Not much can be learned about the Kenyan company either. What is certain is that a Kenyan consultant called Andrew Gathuo Chege is associated with the business. Chege was one of only two Directors of the UK entity and an Andy Chege was named in the contract that the GRA eventually shared with the Public Accounts Committee. There is a Kenyan consultant with that name listed on LinkedIn, but that person’s profile says nothing about working with a multinational audit firm called Safaritech. It does say he worked for the Kenyan Revenue Authority from 2003 to 2019, and that he previously worked as a Systems Analyst at Kenya Posts and Telecommunication Corporation. If that LinkedIn profile is accurate, Chege was still working for the Kenyan Revenue Authority when Safaritech Ghana signed its contract with GRA in July 2018.

I had been waiting for the determined reporting of TechFocus24 to get to the bottom of this story, but the obfuscation of the GRA has delayed progress. After months of persistence, TechFocus24 finally embarrassed GRA into issuing a press release which defended their appointment of Safaritech. As reported by Samuel Dowuona on behalf of TechFocus24, GRA said they had performed ‘due diligence’ on Safaritech but gave no specific details about the checks they ran or who Safaritech is.

The Ghana Revenue Authority (GRA) has taken notice of various media discussions on its engagement of Safaritech Ghana Limited and wishes to clarify issues for the information of the general public, especially its esteemed stakeholders…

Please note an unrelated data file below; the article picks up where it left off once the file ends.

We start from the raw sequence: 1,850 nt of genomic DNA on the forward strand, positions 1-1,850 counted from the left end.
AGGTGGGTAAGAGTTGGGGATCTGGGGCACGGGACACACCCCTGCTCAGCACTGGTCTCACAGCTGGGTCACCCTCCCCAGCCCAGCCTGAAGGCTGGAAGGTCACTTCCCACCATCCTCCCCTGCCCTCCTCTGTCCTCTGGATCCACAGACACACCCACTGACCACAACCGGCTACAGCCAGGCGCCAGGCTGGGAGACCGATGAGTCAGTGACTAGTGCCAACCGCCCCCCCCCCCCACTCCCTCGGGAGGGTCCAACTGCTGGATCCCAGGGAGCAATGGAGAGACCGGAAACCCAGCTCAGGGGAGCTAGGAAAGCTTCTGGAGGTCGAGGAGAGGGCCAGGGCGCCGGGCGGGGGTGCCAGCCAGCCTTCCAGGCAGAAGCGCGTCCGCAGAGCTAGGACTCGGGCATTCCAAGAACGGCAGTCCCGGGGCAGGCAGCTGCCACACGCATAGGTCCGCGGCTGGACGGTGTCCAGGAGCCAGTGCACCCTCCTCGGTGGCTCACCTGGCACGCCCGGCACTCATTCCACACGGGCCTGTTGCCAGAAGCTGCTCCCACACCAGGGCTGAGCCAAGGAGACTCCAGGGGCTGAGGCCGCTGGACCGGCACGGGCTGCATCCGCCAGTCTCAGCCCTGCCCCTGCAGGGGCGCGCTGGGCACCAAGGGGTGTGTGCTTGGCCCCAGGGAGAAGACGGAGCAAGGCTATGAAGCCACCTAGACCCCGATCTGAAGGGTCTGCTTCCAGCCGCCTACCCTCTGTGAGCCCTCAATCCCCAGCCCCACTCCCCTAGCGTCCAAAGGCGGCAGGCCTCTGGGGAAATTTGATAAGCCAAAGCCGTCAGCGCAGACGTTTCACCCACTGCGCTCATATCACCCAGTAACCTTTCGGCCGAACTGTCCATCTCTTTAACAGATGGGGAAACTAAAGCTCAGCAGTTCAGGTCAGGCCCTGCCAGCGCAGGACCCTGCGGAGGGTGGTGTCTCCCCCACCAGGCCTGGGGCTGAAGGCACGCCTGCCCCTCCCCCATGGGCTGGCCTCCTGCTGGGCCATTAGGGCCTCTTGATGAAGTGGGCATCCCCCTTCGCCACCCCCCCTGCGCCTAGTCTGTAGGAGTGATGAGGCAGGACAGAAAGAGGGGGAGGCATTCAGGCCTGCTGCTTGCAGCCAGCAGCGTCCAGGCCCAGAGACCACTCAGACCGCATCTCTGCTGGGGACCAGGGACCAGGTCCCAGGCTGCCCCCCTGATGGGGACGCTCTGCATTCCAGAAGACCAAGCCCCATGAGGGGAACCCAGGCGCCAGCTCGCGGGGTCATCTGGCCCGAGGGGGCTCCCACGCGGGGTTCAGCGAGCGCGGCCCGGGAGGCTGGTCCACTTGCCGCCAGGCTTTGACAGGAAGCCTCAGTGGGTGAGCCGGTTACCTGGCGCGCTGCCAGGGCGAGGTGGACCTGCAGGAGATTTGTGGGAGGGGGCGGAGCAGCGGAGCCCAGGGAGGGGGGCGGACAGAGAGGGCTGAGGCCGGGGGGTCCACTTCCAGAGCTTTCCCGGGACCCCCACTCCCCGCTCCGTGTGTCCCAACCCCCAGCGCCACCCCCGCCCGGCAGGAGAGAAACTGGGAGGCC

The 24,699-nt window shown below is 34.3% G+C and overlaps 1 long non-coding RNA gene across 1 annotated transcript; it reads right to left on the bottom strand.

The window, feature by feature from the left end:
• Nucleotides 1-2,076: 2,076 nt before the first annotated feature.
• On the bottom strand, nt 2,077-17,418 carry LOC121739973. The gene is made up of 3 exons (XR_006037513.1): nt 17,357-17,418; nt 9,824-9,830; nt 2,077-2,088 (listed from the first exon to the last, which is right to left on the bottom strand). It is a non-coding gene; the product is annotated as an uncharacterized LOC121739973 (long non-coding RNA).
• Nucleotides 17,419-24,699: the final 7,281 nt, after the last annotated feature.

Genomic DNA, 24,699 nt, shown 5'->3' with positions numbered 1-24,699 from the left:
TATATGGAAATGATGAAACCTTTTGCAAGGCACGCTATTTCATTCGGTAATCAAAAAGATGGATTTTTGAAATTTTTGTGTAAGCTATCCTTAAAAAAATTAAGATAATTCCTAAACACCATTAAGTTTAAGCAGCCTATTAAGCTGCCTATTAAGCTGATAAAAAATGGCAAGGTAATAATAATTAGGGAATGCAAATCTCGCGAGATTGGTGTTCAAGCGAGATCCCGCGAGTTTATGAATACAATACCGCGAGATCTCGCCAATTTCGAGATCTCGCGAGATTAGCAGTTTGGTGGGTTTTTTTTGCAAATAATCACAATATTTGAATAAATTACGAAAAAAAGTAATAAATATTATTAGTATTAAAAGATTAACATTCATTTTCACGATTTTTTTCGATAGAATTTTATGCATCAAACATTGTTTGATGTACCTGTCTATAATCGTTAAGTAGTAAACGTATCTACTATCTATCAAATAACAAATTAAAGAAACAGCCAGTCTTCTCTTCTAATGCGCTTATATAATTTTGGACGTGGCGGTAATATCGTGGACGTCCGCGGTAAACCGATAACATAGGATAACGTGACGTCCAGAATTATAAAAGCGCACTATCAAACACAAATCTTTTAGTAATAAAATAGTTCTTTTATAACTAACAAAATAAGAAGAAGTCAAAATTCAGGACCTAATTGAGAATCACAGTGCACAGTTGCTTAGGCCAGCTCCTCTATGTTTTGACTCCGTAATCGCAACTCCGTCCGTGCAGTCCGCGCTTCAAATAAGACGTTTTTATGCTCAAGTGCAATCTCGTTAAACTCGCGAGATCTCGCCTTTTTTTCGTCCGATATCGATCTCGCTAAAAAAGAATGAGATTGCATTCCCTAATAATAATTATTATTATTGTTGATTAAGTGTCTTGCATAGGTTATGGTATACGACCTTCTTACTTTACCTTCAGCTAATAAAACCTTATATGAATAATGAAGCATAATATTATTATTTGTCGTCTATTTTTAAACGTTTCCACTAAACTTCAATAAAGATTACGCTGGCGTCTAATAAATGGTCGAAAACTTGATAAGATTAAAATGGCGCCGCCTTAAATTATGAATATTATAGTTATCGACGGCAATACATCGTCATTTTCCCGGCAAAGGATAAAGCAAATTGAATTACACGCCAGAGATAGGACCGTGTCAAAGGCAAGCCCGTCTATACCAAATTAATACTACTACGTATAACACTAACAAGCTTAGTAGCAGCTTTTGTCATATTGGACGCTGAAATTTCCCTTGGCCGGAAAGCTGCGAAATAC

…In the specific case of Safaritech Ghana Limited, (SGL) GRA took reasonable and appropriate steps to satisfy all legal requirements to procure the services of SGL to carry out forensic audits on telecommunication companies in Ghana among other services.

GRA further sought the necessary buy-in and acceptance of its Top management and Board of directors before obtaining approval from the Public Procurement Authority (PPA) to use the single-source procurement method for the engagement of SGL in accordance with Section 40 (1) (a) of the Public Procurement Act 2003, (Act 663) as amended.

Dowuona tears the GRA’s announcement to shreds, noting that:

  • Safaritech’s work is described as ‘satisfactory’ even though it led GRA to issue an enormous tax bill that was withdrawn soon afterwards; and
  • the statement provides no explanation of who Safaritech is and why the firm was considered competent to do this work.

I wish I could wait longer before running this article, because it would be premature to accuse the GRA of corruption. However, corrupt authorities know that their best tactic is to stall for time whenever evidence of wrongdoing comes to light. The more they delay, the likelier that their opponents will run out of time and resources to pursue the full truth. My recommendation is to keep following the dogged reporting of this story by Samuel Dowuona and TechFocus24. They may yet solve the mystery of Safaritech Ghana, and increased awareness of scam revenue assurance auditors will help African telcos to push back against relentless government extortion.

Eric Priezkalns
Eric Priezkalns
Eric is the Editor of Commsrisk. Look here for more about the history of Commsrisk and the role played by Eric.

Eric is also the Chief Executive of the Risk & Assurance Group (RAG), a global association of professionals working in risk management and business assurance for communications providers.

Previously Eric was Director of Risk Management for Qatar Telecom and he has worked with Cable & Wireless, T‑Mobile, Sky, Worldcom and other telcos. He was lead author of Revenue Assurance: Expert Opinions for Communications Providers, published by CRC Press. He is a qualified chartered accountant, with degrees in information systems, and in mathematics and philosophy.